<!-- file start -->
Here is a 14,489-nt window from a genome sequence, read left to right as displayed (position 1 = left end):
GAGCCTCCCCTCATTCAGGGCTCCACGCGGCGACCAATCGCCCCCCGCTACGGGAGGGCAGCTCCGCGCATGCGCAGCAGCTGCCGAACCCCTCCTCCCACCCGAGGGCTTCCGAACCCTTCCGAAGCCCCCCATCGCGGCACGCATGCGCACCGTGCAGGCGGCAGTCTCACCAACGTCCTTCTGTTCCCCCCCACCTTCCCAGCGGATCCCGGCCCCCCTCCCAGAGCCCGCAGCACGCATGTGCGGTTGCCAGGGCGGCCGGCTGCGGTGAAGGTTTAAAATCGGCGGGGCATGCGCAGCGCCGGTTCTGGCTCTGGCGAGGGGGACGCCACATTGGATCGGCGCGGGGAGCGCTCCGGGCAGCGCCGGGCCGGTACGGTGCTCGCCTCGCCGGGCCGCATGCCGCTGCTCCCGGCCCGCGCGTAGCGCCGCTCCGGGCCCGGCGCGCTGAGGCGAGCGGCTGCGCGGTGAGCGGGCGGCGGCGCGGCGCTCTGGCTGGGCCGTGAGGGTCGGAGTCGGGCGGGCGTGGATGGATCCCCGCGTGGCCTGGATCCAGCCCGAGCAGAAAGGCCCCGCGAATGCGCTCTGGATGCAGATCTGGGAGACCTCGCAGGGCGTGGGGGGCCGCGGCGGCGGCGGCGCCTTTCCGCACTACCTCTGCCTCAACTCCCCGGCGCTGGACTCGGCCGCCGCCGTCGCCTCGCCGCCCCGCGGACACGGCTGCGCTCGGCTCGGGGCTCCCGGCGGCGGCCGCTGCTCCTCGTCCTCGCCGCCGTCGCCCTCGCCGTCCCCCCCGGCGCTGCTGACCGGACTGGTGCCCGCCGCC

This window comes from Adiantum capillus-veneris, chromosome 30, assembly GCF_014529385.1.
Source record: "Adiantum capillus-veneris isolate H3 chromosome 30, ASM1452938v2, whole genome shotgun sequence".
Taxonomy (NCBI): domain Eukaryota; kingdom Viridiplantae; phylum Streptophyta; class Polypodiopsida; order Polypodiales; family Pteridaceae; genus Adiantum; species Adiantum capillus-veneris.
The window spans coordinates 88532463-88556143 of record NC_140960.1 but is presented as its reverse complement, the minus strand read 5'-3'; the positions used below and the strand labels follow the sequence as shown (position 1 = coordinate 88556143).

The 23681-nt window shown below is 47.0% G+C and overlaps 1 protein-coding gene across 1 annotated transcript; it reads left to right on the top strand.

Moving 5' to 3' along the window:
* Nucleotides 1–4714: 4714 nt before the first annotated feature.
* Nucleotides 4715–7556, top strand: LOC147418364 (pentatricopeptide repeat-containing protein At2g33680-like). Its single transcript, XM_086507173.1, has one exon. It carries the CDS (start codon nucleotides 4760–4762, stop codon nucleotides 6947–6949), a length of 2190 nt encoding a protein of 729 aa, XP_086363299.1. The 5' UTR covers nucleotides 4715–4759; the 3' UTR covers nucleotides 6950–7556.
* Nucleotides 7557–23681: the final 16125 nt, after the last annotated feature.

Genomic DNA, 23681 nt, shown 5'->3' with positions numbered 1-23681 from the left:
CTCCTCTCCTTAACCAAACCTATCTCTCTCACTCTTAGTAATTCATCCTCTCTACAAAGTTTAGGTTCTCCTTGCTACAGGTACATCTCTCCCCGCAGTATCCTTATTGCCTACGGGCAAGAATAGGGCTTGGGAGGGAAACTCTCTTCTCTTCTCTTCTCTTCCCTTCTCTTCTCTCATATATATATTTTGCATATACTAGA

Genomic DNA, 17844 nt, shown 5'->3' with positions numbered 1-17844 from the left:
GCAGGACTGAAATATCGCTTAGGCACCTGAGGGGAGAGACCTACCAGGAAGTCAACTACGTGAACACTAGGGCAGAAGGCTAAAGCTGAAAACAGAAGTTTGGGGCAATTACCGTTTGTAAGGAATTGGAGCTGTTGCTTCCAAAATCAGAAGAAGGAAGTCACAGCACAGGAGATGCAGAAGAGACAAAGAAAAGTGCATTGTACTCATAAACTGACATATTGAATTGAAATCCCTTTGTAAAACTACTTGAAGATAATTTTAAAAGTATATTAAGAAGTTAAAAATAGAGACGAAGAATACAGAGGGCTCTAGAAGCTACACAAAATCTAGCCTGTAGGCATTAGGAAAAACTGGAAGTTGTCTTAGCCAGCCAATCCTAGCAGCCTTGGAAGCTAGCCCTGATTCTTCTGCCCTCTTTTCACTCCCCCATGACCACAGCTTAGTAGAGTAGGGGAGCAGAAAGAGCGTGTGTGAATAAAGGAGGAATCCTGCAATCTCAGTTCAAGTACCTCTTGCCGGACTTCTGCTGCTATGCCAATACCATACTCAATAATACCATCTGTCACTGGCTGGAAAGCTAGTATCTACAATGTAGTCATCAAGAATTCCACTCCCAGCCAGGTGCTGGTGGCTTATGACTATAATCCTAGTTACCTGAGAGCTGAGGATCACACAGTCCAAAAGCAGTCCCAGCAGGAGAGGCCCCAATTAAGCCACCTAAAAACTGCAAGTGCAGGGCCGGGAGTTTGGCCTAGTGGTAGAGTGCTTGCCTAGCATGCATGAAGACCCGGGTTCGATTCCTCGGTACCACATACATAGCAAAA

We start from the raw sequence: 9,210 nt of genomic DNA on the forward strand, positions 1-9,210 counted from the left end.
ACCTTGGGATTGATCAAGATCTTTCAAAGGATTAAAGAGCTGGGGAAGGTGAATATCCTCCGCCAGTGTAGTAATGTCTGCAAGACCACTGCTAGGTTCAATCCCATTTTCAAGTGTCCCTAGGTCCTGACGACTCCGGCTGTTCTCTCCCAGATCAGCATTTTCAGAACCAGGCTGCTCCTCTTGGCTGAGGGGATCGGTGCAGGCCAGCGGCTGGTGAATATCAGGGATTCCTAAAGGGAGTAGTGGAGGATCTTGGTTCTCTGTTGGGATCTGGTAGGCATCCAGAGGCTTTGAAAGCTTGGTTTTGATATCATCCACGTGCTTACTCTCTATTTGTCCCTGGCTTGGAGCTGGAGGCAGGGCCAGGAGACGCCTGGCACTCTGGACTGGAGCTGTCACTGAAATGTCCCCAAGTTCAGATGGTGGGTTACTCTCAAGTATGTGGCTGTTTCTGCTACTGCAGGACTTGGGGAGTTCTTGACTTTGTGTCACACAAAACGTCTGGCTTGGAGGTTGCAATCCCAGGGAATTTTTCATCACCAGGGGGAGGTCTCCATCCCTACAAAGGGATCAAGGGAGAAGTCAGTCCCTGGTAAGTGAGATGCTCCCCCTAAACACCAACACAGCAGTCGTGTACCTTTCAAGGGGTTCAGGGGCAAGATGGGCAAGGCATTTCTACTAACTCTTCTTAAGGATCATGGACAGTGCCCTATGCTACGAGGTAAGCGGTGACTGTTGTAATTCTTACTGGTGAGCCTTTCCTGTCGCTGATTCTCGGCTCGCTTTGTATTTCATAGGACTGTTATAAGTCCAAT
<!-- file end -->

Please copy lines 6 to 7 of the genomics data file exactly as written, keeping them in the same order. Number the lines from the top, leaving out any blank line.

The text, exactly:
The window spans coordinates 88532463-88556143 of record NC_140960.1 but is presented as its reverse complement, the minus strand read 5'-3'; the positions used below and the strand labels follow the sequence as shown (position 1 = coordinate 88556143).

The 23681-nt window shown below is 47.0% G+C and overlaps 1 protein-coding gene across 1 annotated transcript; it reads left to right on the top strand.